Wednesday, February 22, 2012

Ash Wednesday

Joel 2:12-19 / Matthew 6:16-21

... and Thy Father Who seeth in secret, will repay thee.

Seeing and being seen. Concealing and being concealed. Much energy in human life can be understood in this simple dynamic of the visible and the invisible, the seen and the unseen, the manifest and the occult, what is in the open and what is in secret. Normally, we imagine that these two poles represent two worlds discrete from one another, that to occupy the first means, necessarily not to occupy the latter. What we put out in the open, whether its our best physical features or the decorations in the public spaces of our homes, we imagine and expect will be seen. What we strategically conceal, whether the less than sightly parts of our bodies or the incriminating records of our browsing of the internet, we trust will, by that concealment, be known only by ourselves and seen by none save those to whom we choose to reveal it.

That we regard this divide as crucial to our well-being is seen best in the unhappy reactions we have in finding our attempts to separate the two have been thwarted. To discover that no one noticed the lovely planting in our front yard or the new haircut for which we spent both good time and money is to be seriously disappointed. To learn that one's private journal has been read by a stranger, that one's bedroom window has been the means of someone uninvited to gaze on our sleeping form, is not merely an annoyance, but a cause for alarm.

Yet, today the Lord God has revealed just this kind of a breakdown between the seen and the unseen, between what is secret and what is out in the open. Through the prophet Joel, he demands a solemn and public declaration of the fast through the blowing of trumpets and the gathering of the whole people of God. Yet, in doing so, he is asking all of the people, not only through the public laments of the priests, but also through the fasting and prayer of each and all, to make manifest what they might have preferred to keep a secret, namely, that the people of God have betrayed the Law they were called upon to keep and witness so that the nations might praise the name of the Lord.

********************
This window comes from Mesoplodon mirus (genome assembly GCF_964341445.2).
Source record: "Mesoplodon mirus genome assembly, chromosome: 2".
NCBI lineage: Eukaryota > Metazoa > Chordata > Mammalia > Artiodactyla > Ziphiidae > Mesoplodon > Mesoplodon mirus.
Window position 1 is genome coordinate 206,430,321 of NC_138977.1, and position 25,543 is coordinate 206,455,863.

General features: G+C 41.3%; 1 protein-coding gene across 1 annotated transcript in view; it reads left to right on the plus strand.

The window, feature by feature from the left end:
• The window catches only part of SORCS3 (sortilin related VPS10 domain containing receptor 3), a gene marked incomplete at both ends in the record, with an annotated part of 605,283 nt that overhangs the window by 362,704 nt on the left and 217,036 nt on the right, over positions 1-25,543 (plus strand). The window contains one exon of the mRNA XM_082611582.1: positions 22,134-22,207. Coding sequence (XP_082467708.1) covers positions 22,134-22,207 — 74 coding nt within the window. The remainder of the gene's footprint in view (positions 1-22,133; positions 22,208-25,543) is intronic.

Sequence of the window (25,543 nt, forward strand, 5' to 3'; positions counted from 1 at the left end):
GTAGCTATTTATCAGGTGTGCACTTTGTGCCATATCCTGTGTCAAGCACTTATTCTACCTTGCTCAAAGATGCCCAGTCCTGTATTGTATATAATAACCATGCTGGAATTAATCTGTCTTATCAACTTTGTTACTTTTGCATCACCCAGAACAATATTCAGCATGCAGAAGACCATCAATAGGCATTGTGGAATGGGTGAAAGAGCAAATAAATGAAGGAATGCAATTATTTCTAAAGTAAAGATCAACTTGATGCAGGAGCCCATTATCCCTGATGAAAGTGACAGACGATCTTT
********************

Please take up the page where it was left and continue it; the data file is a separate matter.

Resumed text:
For his part, Jesus Christ bars his disciples from public displays of penance. Just in case a follower of Christ thought he might garner a little sympathy and earn some honor and respect from his fellows by being known for his heroic fasting to cleanse himself from sin, Jesus insists that he keep it to himself. Jesus demands that this disciples ought to do nothing to elicit sympathy from other, much less respect and awe, for what ought to be a way to be free from a sinful and false vision of one's self. We fast, after all, to repent our sins and be more faithful to the Gospel, and we know that this is God's work in us and not our merit. So, Jesus asks us, what moral or spiritual good is there in trumpeting that fact to others if our goal is that we might look better as a result?

In the end, as Jesus reminds us, God our Father is, at one and the same time, a hidden God, a God who is in secret and who is known only by the Son and those whom the Son chooses to reveal him. Yet, while secret in his ineffable glory, the Father is intimately present to all, and seeth in secret. Everything is manifest to him, and nothing is hidden. The careful dance we do to negotiate with ourselves just what to reveal and what to conceal turns out to be ultimately empty, whatever transitory meaning it may have in the world. We are seen, and there is nothing of ours that is ultimately secret, only God himself, whose deepest inner life remains always clothed in unapproachable light.

So, as we begin again our observance of Lent, God calls us to remember that we are seen, that what really counts and really matters will not go unnoticed. He reminds us that our every little victory is known by him, our every mitigating factor that bars our way to Christian love, our every best hope and best effort. We need not fear that God will not see our trials and difficulties as we turn away from our petty loves on our journey back to him. We need not try to convince anyone else by public show. Indeed, we need not even try to convince ourselves through extravagant private penances. What we are asked to do in this season, rather, is to learn through our penance, our prayer, our fasting, and our almsgiving, how it is that God sees us. We are to discover by our Lenten practices what it is God sees when he looks upon us in secret. Much of it may be unsightly, some of it even disheartening. Yet, what he sees most and best is a son or daughter born again to new lift by the waters of baptism and made by the Spirit of his Love to conform to the image of his beloved Son. This is the deep and secret truth that God wants nothing to conceal from us.

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